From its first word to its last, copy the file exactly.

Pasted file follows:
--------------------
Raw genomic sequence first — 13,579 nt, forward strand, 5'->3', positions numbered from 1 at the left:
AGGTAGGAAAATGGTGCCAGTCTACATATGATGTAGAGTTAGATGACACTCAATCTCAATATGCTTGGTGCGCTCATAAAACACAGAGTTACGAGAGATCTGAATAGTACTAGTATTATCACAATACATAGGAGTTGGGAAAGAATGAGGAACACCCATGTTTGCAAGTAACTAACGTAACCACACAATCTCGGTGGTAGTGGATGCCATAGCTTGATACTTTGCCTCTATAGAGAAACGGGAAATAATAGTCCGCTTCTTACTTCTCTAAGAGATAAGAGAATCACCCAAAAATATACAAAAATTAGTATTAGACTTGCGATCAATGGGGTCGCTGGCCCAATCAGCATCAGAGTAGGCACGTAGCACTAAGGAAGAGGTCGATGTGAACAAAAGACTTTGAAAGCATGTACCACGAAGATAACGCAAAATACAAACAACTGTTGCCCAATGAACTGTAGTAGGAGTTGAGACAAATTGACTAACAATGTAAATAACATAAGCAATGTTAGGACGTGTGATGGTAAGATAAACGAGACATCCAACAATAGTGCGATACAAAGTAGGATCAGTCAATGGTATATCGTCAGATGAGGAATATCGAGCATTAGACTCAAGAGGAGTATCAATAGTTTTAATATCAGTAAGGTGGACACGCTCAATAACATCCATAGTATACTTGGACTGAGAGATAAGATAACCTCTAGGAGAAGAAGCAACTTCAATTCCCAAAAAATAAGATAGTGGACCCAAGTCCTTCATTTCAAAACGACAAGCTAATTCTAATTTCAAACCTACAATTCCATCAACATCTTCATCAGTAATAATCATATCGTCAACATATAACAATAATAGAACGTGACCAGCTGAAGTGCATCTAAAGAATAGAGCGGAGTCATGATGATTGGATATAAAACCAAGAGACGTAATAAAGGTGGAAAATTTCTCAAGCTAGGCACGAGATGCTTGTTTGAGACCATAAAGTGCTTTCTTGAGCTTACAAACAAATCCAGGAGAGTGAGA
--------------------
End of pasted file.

Raw genomic sequence first — 13,579 nt, forward strand, 5'->3', positions numbered from 1 at the left:
AGGTAGGAAAATGGTGCCAGTCTACATATGATGTAGAGTTAGATGACACTCAATCTCAATATGCTTGGTGCGCTCATAAAACACAGAGTTACGAGAGATCTGAATAGTACTAGTATTATCACAATACATAGGAGTTGGGAAAGAATGAGGAACACCCATGTTTGCAAGTAACTAACGTAACCACACAATCTCGGTGGTAGTGGATGCCATAGCTTGATACTTTGCCTCTATAGAGAAACGGGAAATAATAGTCCGCTTCTTACTTCTCTAAGAGATAAGAGAATCACCCAAAAATATACAAAAATTAGTATTAGACTTGCGATCAATGGGGTCGCTGGCCCAATCAGCATCAGAGTAGGCACGTAGCACTAAGGAAGAGGTCGATGTGAACAAAAGACTTTGAAAGCATGTACCACGAAGATAACGCAAAATACAAACAACTGTTGCCCAATGAACTGTAGTAGGAGTTGAGACAAATTGACTAACAATGTAAATAACATAAGCAATGTTAGGACGTGTGATGGTAAGATAAACGAGACATCCAACAATAGTGCGATACAAAGTAGGATCAGTCAATGGTATATCGTCAGATGAGGAATATCGAGCATTAGACTCAAGAGGAGTATCAATAGTTTTAATATCAGTAAGGTGGACACGCTCAATAACATCCATAGTATACTTGGACTGAGAGATAAGATAACCTCTAGGAGAAGAAGCAACTTCAATTCCCAAAAAATAAGATAGTGGACCCAAGTCCTTCATTTCAAAACGACAAGCTAATTCTAATTTCAAACCTACAATTCCATCAACATCTTCATCAGTAATAATCATATCGTCAACATATAACAATAATAGAACGTGACCAGCTGAAGTGCATCTAAAGAATAGAGCGGAGTCATGATGATTGGATATAAAACCAAGAGACGTAATAAAGGTGGAAAATTTCTCAAGCTAGGCACGAGATGCTTGTTTGAGACCATAAAGTGCTTTCTTGAGCTTACAAACAAATCCAGGAGAGTGAGA